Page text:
Hollande: Germany should do more to boost growth
By Honor Mahony
French President Francois Hollande has said Germany should do more to support growth as his government struggles to bring its budget deficit to within the EU threshold.
In an interview with Le Monde, published Monday (4 August), he indicated that France was undertaking reforms but needs more support.
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"We are putting in place the reforms announced but the rhythm of the efforts taken to reduce the deficit also depends on growth. We are not asking any leniency from Germany but we are asking that it does more to boost growth."
"Its trade surplus and its financial situation allow it to invest more. That would be the best thing it could do for France and Europe."
He made a similar call for action on the European Central Bank (ECB) saying there was a "real deflationary risk in Europe" and that inflation in France had never been as low as it is now.
"Weak inflation too has negative fiscal consequences on revenues as well as on debt. A lot will depend on the level of the euro, which has weakened over the past few days but not enough," Hollande said. "The ECB must take all necessary measures to inject liquidity in the economy."
The interview is being interpreted in French media as further ground preparation by Paris for warning its partners that it is likely to again have a budget deficit exceeding 3 percent of GDP.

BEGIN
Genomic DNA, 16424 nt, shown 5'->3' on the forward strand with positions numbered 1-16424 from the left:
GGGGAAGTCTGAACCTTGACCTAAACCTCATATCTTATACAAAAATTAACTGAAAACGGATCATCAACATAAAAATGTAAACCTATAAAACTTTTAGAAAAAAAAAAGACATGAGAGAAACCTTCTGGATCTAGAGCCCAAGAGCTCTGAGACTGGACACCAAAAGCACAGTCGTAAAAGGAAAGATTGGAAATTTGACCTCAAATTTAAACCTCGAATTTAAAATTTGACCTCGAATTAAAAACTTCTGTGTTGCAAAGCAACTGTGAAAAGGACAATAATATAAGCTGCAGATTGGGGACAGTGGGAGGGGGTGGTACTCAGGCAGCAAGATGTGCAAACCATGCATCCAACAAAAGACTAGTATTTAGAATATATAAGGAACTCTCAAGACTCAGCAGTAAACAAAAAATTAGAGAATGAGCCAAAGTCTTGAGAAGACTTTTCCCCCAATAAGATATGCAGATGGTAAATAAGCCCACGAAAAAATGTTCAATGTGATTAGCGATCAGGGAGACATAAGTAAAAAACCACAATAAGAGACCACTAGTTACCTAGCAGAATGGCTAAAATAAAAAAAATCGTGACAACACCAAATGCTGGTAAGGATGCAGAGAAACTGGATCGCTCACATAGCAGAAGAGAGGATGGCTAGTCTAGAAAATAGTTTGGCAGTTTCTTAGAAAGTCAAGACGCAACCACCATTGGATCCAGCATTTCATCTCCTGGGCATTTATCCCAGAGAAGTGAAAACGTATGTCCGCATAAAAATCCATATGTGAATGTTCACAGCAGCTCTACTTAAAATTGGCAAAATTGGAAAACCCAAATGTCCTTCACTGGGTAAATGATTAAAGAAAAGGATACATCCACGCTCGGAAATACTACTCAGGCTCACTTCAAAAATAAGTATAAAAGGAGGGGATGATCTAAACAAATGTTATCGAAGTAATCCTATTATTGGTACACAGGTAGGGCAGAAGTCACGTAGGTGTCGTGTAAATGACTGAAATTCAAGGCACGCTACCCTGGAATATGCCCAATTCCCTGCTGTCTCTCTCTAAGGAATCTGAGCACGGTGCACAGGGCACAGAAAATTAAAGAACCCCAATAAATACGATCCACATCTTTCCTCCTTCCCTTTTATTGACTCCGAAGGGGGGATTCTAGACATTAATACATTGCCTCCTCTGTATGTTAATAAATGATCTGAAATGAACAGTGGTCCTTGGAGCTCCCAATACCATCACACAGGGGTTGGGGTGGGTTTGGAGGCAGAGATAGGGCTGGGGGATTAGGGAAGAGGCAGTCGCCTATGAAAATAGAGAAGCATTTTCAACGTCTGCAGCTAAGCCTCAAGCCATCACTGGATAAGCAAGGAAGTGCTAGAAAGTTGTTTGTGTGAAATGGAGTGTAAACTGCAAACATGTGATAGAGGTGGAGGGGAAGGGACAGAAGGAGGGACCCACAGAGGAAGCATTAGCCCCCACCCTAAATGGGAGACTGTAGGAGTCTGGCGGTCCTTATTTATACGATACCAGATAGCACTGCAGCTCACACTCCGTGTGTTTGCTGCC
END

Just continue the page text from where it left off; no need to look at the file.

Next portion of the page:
France has already been given two years' grace, from 2013 to 2015, to meet EU rules but its efforts have been hampered by the country's poor economy.
The European Commission has forecast that it will miss its target next year. So far the French government has been insisting it will meet the EU goals but it has also increasingly called for flexibility.
Germany, for its part, is laying more emphasis on growth policies but has not abandoned its focus on reducing budget deficits.
The difference in policy outlook is highlighted by the simmering dispute about which portfolio France's next EU commissioner - Pierre Moscovici - should have.
France - repeated once more by Hollande in the Le Monde interview - is looking for a "large economic portfolio".
However Germany has baulked at Paris taking charge of the economic and monetary affairs dossier, which would give Moscovici discretionary powers over how the euro rules are applied.
German finance minister said the decision on who takes the portfolio is very "sensitive" and carries "symbolic weight".
Germany's mass-selling tabloid also recently weighed in on the debate with a columnist saying that "Moscovici made the euro as soft as French brie with his talk as French finance minister."
Moscovici hit back telling Der Spiegel that he had "initiated key reforms" while he was in office.
The division of portfolios for the next commission is only due to become public around the beginning of September. Other economic portfolios that Moscovici could be in line for include one on promoting growth policies.
Incoming EU commission president Jean-Claude Juncker has said he wants to initiate a €300 billion public-private investment programme to boost the European economy over the coming three years.